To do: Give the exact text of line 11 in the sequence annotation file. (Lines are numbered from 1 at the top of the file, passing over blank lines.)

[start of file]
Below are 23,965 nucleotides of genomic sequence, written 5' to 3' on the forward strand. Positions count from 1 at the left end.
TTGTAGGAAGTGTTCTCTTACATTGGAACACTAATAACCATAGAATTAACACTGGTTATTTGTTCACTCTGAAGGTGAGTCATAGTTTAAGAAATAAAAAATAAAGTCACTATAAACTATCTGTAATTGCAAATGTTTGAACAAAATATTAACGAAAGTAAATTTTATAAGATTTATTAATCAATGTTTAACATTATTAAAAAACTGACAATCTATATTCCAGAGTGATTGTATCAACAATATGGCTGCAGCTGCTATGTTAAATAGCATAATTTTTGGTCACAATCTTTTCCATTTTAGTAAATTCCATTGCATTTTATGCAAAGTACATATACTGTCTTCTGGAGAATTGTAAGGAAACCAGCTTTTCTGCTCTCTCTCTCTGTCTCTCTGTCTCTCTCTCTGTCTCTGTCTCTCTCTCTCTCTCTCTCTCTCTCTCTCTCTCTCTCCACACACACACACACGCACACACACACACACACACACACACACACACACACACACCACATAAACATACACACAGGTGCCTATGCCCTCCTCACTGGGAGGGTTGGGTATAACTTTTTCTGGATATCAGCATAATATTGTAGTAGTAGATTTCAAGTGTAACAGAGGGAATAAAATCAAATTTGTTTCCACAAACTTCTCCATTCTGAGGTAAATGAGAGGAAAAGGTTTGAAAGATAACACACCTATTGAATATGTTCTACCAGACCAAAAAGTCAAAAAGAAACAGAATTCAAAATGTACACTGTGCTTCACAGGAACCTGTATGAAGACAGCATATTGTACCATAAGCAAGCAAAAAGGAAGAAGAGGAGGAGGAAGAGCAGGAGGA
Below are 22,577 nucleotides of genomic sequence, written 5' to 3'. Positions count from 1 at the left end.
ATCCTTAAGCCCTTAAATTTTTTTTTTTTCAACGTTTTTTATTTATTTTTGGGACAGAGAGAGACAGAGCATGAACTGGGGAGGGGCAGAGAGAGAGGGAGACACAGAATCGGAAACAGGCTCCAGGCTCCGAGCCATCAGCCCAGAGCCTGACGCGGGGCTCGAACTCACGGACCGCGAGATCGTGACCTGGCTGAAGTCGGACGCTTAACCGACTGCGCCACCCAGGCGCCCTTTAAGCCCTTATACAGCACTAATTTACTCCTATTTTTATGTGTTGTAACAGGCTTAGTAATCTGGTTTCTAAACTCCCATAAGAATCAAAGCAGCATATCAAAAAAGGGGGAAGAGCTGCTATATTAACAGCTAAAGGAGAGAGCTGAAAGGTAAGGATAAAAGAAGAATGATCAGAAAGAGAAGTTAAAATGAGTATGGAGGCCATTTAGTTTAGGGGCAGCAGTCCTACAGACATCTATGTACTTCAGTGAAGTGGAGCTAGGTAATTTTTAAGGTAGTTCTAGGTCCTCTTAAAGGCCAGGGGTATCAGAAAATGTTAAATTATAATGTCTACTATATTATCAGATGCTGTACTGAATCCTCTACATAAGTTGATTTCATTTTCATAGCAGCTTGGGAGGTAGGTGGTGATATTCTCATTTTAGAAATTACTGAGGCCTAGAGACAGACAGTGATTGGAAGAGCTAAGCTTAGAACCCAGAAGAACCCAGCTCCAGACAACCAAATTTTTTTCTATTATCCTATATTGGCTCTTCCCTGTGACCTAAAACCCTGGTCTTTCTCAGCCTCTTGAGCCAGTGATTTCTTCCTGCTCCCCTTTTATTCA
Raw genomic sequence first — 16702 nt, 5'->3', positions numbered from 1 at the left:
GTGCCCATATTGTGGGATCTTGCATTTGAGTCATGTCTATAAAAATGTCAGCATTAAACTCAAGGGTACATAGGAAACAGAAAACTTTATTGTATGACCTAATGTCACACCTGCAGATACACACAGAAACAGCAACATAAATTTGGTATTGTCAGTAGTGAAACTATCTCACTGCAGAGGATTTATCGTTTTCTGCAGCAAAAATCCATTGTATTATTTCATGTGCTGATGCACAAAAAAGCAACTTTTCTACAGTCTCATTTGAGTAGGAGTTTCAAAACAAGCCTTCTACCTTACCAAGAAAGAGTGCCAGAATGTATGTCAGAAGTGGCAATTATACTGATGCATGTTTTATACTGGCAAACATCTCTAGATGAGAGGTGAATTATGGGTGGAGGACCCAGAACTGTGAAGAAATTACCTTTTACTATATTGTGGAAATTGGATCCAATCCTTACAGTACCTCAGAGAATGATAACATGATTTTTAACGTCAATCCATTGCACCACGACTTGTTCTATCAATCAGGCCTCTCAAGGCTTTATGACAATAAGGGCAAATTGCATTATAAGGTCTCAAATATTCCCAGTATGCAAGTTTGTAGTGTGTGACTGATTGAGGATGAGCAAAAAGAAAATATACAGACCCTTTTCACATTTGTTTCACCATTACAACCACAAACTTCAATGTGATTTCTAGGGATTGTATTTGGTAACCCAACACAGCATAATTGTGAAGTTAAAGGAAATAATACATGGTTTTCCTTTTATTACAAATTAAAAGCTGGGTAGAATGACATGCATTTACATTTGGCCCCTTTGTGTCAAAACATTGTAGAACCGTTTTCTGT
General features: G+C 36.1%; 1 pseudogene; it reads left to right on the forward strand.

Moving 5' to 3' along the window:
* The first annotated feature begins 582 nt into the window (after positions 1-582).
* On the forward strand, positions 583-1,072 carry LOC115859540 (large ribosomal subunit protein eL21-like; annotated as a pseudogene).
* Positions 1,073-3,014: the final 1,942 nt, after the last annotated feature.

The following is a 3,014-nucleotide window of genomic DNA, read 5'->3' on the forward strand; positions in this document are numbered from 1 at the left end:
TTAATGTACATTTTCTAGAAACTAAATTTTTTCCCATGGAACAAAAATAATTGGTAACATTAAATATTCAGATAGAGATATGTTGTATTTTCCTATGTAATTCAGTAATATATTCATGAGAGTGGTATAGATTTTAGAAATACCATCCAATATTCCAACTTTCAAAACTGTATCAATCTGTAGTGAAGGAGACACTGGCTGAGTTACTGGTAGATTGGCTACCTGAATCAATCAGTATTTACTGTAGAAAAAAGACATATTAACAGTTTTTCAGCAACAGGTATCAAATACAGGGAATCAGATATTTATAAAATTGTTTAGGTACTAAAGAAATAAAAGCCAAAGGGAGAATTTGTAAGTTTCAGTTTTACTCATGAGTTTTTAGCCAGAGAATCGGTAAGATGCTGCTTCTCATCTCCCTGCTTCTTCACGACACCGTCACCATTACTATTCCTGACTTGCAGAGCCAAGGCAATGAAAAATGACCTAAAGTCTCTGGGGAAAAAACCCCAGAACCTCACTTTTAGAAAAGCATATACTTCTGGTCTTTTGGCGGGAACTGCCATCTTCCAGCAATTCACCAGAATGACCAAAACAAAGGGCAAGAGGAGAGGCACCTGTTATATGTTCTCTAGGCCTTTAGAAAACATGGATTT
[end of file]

* Positions 1,073-3,014: the final 1,942 nt, after the last annotated feature.